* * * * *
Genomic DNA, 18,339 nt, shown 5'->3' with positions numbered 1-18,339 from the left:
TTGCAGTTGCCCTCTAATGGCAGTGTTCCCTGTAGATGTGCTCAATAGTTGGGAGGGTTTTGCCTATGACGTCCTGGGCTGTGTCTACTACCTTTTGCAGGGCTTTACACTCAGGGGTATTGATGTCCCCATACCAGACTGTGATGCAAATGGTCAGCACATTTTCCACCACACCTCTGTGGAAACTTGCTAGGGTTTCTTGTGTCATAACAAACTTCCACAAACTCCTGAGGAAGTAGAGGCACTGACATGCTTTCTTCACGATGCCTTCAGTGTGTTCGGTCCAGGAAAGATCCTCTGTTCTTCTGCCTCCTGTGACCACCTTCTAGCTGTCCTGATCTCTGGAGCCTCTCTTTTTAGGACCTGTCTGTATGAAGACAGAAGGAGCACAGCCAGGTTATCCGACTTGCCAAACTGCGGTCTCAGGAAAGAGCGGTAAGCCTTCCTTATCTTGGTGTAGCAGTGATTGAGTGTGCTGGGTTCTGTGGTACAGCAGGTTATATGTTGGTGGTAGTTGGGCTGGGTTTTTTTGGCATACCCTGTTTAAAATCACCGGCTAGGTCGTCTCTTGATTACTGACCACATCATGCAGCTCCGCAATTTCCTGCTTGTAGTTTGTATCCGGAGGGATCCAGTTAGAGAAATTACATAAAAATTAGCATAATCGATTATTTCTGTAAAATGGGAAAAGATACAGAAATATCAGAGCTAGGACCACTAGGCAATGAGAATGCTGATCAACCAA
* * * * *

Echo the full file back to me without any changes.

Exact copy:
Genomic DNA, 18,339 nt, shown 5'->3' with positions numbered 1-18,339 from the left:
TTGCAGTTGCCCTCTAATGGCAGTGTTCCCTGTAGATGTGCTCAATAGTTGGGAGGGTTTTGCCTATGACGTCCTGGGCTGTGTCTACTACCTTTTGCAGGGCTTTACACTCAGGGGTATTGATGTCCCCATACCAGACTGTGATGCAAATGGTCAGCACATTTTCCACCACACCTCTGTGGAAACTTGCTAGGGTTTCTTGTGTCATAACAAACTTCCACAAACTCCTGAGGAAGTAGAGGCACTGACATGCTTTCTTCACGATGCCTTCAGTGTGTTCGGTCCAGGAAAGATCCTCTGTTCTTCTGCCTCCTGTGACCACCTTCTAGCTGTCCTGATCTCTGGAGCCTCTCTTTTTAGGACCTGTCTGTATGAAGACAGAAGGAGCACAGCCAGGTTATCCGACTTGCCAAACTGCGGTCTCAGGAAAGAGCGGTAAGCCTTCCTTATCTTGGTGTAGCAGTGATTGAGTGTGCTGGGTTCTGTGGTACAGCAGGTTATATGTTGGTGGTAGTTGGGCTGGGTTTTTTTGGCATACCCTGTTTAAAATCACCGGCTAGGTCGTCTCTTGATTACTGACCACATCATGCAGCTCCGCAATTTCCTGCTTGTAGTTTGTATCCGGAGGGATCCAGTTAGAGAAATTACATAAAAATTAGCATAATCGATTATTTCTGTAAAATGGGAAAAGATACAGAAATATCAGAGCTAGGACCACTAGGCAATGAGAATGCTGATCAACCAA